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Senem Çengel Kurnaz
Ondokuz Mayıs Üniversitesi T...
Ahmet Aksoy
Ömer Halisdemir Üniversitesi...

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Ahmet Aksoy
Ömer Halisdemir Üniversitesi Tıp...
27.10.2019

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Ahmet Aksoy
Ömer Halisdemir Üniversitesi Tıp...
07.11.2019

Submucosal Foreign Body in Oropharynx

The Foreign Body in the Airway
Articles > Otorhinolaryngology
Submitted : 13.07.2019
Accepted : 20.08.2019
Published : 25.10.2019

Abstract

Although, in children, foreign body aspirations are frequently seen, in adults they are rarely seen. The aspirated foreign bodies usually settle into the nose and ear, also less frequently localization site is the oropharynx. A foreign body can cause symptoms such as dysphagia, unilateral bloody nasal discharge and respiratory disorders according to its localization. They sometimes require immediate treatment. Submucosal localizations of a foreign body is seen rarely. Although, aspirated foreign bodies are generally in small size, they can sometimes be rigid, traumatic and larger materials which are hard to aspire. In this article, the clinical condition of an adult male patient, after consumption of honey, depending on the submucosal settlement of a metal wire belonging to honey comb, is presented.Oropharyngeal foreign bodies are removed under local anesthesia with endoscopic methods in outpatient clinic conditions; also they are extracted under general anesthesia with direct laryngoscopy in difficult cases, like our patient.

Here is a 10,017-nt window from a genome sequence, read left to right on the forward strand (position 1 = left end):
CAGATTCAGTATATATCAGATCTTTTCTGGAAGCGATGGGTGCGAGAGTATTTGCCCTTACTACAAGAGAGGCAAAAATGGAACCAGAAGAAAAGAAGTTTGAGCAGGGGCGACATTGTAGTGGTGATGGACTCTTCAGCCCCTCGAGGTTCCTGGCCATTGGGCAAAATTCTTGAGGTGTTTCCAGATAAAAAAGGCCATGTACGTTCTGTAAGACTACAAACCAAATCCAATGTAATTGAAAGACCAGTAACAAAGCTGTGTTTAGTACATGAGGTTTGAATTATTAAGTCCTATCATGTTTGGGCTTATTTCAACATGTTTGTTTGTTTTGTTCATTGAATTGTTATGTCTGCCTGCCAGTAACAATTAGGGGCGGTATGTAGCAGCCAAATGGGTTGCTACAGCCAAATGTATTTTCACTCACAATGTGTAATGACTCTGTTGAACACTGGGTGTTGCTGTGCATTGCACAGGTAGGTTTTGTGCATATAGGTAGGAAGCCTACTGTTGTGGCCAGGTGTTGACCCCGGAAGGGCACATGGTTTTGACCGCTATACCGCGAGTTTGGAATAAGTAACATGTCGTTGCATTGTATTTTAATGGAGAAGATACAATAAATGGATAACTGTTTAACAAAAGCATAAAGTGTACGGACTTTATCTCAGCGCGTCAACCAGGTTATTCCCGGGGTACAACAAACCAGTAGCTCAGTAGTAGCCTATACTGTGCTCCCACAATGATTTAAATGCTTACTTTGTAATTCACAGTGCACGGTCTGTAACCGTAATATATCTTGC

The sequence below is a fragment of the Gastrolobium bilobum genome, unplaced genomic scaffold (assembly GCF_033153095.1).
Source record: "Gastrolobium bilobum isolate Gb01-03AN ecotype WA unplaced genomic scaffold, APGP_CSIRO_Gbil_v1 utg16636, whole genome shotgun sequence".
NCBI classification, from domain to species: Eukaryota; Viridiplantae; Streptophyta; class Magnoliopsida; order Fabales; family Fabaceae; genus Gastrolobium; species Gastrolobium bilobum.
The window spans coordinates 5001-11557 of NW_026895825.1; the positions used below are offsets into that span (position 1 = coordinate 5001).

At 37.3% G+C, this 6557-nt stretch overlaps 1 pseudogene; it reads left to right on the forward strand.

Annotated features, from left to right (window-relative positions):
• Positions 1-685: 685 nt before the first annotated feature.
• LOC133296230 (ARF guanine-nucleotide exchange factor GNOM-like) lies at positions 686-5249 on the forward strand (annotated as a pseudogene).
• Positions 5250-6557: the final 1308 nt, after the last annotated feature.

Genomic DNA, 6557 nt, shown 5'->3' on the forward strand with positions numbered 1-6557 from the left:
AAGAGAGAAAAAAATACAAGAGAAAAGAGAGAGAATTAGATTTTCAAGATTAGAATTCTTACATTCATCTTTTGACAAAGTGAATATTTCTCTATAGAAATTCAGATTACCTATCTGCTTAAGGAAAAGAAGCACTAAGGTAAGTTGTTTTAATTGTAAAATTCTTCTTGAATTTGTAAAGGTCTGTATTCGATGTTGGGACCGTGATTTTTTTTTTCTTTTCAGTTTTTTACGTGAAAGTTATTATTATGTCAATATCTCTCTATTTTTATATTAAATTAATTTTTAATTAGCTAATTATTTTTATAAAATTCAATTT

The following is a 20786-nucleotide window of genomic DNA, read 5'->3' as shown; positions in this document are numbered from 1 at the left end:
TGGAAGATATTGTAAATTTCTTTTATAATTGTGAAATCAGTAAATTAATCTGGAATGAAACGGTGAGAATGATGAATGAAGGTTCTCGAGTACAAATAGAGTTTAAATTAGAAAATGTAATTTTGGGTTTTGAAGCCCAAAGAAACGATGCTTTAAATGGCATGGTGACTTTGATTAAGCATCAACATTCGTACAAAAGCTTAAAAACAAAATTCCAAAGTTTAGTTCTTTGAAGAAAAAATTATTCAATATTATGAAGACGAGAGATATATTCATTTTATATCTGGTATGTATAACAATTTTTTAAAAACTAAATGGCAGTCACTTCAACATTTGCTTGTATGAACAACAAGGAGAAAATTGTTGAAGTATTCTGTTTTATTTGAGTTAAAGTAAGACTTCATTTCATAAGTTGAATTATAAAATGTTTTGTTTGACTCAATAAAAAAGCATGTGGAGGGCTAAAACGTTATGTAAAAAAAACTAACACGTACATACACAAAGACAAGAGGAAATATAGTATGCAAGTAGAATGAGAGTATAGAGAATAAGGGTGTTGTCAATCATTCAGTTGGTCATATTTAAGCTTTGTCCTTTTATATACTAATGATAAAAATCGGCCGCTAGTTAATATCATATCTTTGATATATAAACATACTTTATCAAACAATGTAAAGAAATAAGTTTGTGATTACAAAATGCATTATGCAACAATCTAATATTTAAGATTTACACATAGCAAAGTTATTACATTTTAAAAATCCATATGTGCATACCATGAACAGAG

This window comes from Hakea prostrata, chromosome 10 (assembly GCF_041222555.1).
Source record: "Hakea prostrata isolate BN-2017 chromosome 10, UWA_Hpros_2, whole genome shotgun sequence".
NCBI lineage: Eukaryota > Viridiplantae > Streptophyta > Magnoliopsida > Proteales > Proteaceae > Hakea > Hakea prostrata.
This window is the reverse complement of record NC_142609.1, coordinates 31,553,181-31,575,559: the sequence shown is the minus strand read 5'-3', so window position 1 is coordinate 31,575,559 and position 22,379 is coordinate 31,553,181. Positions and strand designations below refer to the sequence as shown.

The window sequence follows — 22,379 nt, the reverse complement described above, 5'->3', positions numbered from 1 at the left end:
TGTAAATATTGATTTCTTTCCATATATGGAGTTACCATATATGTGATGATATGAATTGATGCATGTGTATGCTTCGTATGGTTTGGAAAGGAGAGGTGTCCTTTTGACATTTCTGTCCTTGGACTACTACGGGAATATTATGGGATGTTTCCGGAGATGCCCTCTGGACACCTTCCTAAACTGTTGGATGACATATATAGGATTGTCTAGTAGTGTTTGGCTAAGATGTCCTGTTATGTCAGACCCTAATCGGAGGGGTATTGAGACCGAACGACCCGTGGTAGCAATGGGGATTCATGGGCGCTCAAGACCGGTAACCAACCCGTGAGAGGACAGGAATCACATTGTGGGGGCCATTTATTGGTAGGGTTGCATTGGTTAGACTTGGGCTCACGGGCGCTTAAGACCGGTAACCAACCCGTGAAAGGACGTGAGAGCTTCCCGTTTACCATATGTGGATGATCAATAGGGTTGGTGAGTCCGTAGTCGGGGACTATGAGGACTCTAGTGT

Introduction

The presence of foreign bodies in respiratory-digestive tract has been known since 560 before Christ 1.  Aspirated foreign bodies mostly lodge in the ear, nose and throat in children and cause life-threatening problems that may require urgent intervention. Symptoms and signs of pharyngeal foreign bodies vary depending on the localization. Pharyngeal foreign body aspirations may cause dysphagia, pain and respiratory symptoms 2. The damage occurring in the mucosa of the respiratory - digestive tract is proportional to the duration of foreign body exposure. Granulation tissue formation, erosive lesions and infections may occur over time but these pathological processes can be prevented or terminated with early diagnosis and surgical intervention with less damage. The most important intervention in respiratory-digestive tract foreign body aspiration is the prevention of ingestion 3. In our case, clinical condition and treatment of a 59-year-old male patient  who aspirated a metal wire after eating honey was discussed.

Case Report

A 59-year-old male patient with the complaints of neck pain on the left side during swallowing was referred to our otolaryngology clinic from another health care institution with the diagnosis of foreign body aspiration. Informed consent was obtained from the patient. History of the patient revealed that the patient developed inadequate oral intake and neck pain on the left side while swallowing four days before admission to our clinic after eating honeycomb. The patient, who was not aware of the foreign body aspiration, stated that his complaints started after eating honey. Flexible fiberoptic nasopharyngolaryngoscopy (FNL); Karl Storz, Tuttlingen, Germany) examination of the patient revealed edematous mucosa, granulation tissue and secretions in the region extending from left lateral tongue base to vallecula. Other hypopharynx and laryngeal examination were normal and no foreign body was detected. On anterior-posterior and lateral cervical radiographs of the patient, a radiopaque foreign body located in the left and extending to midline and oblique in the 2-4 anterior of cervical vertebra corpus was observed ( Figure 1-2 ).